A Review of the Lenovo ThinkPad X200/201 Tablet: Windows 7 Finally Has a Decent Convertible Tablet

A Review of the Lenovo ThinkPad X200/201 Tablet: Windows 7 Finally Has a Decent Convertible Tablet
Page content

The Lenovo ThinkPad X200 and X201 - Business Grade Convertible Tablets

Convertible tablets have long been the domain of the Lenovo ThinkPad X200. Windows 7 has improved tablet performance, making convertible options such as this more attractive than ever. While ThinkPad convertible tablets of earlier vintages were very popular, they often struggled with the operating system, and with laptop hardware that was inefficient by today’s standards.

The combination of modern ultra low voltage processors and Windows 7 makes the potential of a convertible tablet greater than ever. But can the current ThinkPad convertible tablet, the X201, deliver? Let’s find out.

Design (4 out of 5)

The Lenovo ThinkPad line of laptops has long been praised for a design focus that rarely wavers from functionality and durability. These two key traits separate ThinkPads from other laptops, and the current X201 doesn’t lose sight the brand’s traditional strengths.

At first touch, the ThinkPad X201 doesn’t feel as sturdy as one might hope. That’s because the laptop is small, light and thin. The display size of 12.1 inches, combined with a weight of 3.69 pounds, makes for a package that isn’t as brick-like as ThinkPads of yore. Fortunately, a feeling of durability does not necessarily indicate real durability, and the X201 still has all of the features that count. The lid is matte and scratch-resistant, the keyboard is spill-resistant, and the hard drive is shock-resistant. There are other indications of solidarity, as well; for example, the keyboard feels as if it were carved out of stone. There is little to no indication of unwanted keyboard flex.

Aesthetically, the X201 is no beauty queen. The laptop is a little over an inch thick, so it does not inspire a gosh-wow reaction at first glance. The eight-cell battery (which you really must acquire if you want decent battery life) protrudes from the back of the laptop, giving the X201 a bumpy look. And while the matte black plastic is resistant to showing wear and fingerprints, it is quite dull.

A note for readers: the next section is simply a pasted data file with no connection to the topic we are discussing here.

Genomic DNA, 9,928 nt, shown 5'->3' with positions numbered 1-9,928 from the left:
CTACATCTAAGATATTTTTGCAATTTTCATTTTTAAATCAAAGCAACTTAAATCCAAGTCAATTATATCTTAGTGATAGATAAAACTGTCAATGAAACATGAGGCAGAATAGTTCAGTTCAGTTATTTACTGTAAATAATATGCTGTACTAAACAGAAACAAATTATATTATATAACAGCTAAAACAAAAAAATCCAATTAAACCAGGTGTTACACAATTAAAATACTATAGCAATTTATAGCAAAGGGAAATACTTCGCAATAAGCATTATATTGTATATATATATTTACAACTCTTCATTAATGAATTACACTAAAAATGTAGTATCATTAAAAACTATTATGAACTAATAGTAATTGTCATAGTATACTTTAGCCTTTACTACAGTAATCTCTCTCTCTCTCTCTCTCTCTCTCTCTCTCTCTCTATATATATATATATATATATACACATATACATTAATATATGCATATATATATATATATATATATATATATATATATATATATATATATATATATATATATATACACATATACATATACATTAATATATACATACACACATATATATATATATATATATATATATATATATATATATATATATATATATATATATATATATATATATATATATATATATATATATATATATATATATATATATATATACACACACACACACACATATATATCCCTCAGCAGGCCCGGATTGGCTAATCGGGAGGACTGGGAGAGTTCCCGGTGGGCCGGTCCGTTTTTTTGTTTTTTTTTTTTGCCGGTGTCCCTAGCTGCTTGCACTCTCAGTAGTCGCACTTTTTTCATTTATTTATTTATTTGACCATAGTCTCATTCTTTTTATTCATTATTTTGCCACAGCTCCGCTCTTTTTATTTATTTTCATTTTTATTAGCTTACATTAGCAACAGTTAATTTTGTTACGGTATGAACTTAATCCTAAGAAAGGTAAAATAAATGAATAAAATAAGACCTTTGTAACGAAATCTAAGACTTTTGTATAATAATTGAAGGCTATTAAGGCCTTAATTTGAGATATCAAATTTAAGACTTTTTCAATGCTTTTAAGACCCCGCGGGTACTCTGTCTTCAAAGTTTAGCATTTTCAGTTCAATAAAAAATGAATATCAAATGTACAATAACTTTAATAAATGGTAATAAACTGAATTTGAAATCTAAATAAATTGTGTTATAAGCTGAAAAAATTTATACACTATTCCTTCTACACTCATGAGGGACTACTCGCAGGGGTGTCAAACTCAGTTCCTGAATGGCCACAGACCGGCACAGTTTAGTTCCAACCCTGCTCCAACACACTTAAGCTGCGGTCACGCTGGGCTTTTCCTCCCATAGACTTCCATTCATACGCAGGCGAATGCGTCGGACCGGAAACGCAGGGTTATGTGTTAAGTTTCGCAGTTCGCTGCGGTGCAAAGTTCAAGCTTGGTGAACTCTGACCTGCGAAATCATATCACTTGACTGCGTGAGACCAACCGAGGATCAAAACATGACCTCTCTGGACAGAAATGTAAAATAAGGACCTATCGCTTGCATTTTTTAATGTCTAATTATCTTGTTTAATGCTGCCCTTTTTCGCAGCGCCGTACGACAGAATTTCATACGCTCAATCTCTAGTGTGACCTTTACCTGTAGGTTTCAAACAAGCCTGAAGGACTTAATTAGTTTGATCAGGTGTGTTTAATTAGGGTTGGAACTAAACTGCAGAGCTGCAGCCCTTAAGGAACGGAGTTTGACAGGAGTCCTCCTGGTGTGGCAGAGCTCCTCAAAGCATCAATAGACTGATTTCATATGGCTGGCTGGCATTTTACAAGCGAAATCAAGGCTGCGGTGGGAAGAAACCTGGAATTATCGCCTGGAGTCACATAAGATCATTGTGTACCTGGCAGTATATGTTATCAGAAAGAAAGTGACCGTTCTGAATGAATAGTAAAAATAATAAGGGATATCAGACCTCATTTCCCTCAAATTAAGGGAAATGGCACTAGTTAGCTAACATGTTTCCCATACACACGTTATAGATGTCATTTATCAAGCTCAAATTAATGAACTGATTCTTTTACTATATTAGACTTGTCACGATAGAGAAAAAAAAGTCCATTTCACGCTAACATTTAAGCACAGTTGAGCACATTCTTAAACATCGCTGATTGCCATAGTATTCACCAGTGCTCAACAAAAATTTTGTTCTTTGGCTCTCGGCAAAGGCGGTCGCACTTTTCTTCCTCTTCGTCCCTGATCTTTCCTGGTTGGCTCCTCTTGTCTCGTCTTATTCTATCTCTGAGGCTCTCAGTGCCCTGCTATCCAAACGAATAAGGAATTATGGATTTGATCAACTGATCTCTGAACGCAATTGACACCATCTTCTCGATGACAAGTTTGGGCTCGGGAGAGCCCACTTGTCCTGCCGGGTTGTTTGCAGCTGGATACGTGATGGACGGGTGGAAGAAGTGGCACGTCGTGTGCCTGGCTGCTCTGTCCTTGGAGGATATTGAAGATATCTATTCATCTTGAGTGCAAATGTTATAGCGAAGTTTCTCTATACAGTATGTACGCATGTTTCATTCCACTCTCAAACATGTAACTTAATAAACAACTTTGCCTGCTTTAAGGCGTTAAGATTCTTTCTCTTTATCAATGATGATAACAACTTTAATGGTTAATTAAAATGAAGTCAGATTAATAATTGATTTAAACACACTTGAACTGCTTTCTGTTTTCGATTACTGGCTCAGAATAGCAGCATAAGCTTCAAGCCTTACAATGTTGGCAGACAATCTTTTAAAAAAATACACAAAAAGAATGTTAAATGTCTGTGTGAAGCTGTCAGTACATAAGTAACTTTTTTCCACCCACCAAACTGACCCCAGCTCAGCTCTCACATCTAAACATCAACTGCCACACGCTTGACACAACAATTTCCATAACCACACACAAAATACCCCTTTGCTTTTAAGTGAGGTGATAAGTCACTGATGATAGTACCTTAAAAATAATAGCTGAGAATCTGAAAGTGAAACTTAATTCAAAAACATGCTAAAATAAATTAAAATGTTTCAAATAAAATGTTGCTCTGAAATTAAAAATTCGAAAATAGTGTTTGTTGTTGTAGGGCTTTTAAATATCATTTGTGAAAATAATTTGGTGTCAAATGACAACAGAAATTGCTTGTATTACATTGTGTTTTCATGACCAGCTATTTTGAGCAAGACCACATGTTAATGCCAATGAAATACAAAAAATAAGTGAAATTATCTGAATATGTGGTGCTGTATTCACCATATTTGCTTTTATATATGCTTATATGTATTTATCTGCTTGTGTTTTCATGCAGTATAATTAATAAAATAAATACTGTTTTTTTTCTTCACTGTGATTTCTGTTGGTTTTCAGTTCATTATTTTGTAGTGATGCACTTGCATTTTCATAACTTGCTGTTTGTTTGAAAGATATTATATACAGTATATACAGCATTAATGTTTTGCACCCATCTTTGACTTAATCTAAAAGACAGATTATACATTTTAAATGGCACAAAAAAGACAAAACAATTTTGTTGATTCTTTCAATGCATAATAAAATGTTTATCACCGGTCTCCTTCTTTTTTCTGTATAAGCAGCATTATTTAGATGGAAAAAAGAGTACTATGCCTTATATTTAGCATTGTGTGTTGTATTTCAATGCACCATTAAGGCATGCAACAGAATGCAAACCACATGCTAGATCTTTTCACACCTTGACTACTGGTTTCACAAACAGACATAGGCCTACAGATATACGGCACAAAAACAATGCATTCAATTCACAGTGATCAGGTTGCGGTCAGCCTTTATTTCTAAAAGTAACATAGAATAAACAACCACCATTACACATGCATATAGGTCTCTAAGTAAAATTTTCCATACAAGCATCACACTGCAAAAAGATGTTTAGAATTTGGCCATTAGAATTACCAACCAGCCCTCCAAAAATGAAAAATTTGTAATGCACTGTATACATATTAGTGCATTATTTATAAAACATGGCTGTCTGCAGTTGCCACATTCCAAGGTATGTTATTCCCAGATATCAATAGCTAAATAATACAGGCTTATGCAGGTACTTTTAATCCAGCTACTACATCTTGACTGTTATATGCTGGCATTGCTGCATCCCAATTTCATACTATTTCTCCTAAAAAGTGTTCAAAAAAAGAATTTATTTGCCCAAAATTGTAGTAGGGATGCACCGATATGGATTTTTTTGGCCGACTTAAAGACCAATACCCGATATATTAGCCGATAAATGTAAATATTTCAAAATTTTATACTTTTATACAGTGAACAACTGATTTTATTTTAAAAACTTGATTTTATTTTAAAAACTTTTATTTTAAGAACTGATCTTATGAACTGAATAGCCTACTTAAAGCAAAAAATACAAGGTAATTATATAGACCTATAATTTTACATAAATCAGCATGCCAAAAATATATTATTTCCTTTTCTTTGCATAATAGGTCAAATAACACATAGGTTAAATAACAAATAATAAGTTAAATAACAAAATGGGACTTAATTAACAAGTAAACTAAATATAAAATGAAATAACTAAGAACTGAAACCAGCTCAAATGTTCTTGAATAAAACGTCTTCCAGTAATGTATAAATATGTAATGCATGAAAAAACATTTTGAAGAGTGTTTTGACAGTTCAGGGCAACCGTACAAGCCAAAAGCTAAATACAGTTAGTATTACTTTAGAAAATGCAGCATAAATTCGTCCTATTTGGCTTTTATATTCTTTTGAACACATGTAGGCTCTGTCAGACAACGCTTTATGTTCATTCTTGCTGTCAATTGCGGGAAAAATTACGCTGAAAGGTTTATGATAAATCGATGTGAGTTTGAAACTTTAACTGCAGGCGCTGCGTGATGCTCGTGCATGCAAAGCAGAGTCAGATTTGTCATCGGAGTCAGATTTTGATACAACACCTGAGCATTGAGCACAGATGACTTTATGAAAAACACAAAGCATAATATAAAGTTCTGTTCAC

Performance (3 out of 5)

Lenovo X201 Tablet Review

Inside the X201 you will find a powerful Core i5-520UM processor, which can be upgraded to a dual-core Core i7-UM processor if you desire. The basic Core i5 model is more than sufficient, however; clocked at 1.06 GHz and capable of a turbo boost maximum of 1.86 GHz, the base processor offers a lot of horsepower for a 12.1 inche convertible tablet.

But while the processor is fine, other parts of the X201 fail to impress. The standard hard drive is a 5400 RPM model, for example; you can add a solid state drive, but it will cost you a whopping $350 bucks, and even a 7200 RPM drive is a $70 upgrade. The standard X201 only ships with 2 GB of RAM, as well, and upgrading to 4 GB will leave your wallet $80 dollars lighter.

When properly outfitted, the X201 is undoubtedly the fastest convertible tablet around. It is nearly that even in stock form. However, the pricing of the upgrades is a bit much, and selling a high-end laptop with less than 4 GB of RAM is crazy.

Battery Life (3 out of 5)

The stock Lenovo X201 comes equipped with a 4-cell battery that, as you might expect, doesn’t provide exciting battery life. Light real-world usage will result in four hours of battery life at most; using WiFi constantly during that time or turning the display’s brightness up will quickly cut this figure down to three hours.

There is an 8-cell battery available, as mentioned earlier in this review, and it’s a must have. It extends the real-world battery life to somewhere between six and eight hours depending on how much demand you place on the processor and how you use the X201’s display and WiFi. However, the battery is an extra $70.

Conclusion (3 out of 5)

The Lenovo Thinkpad X201 convertible tablet has its flaws. Although it bases at a price of $1299, when properly upgraded it can easily end up with a price of $2000 or more. This is not a cheap laptop, and some features that should really be standard aren’t. Even the multitouch display isn’t a standard feature - and why would anyone ever buy this laptop with a standard display?

However, these very annoying issues aside, the fact remains that the X201 is a unique product. If you want a well built convertible tablet, this is your only reasonable choice. The Dell Latitude XT2 is too expensive, the Panasonic Toughbook variants are extravagantly priced and more rugged than most people need, and the HP TouchSmart tm2t, while a nice laptop in its own right, is built for students rather than travelers. If you want a nice convertible tablet that can handle whatever life throws at it, the X201 remains the best choice.

References: Screenshot and Product Information courtesy of Lenovo.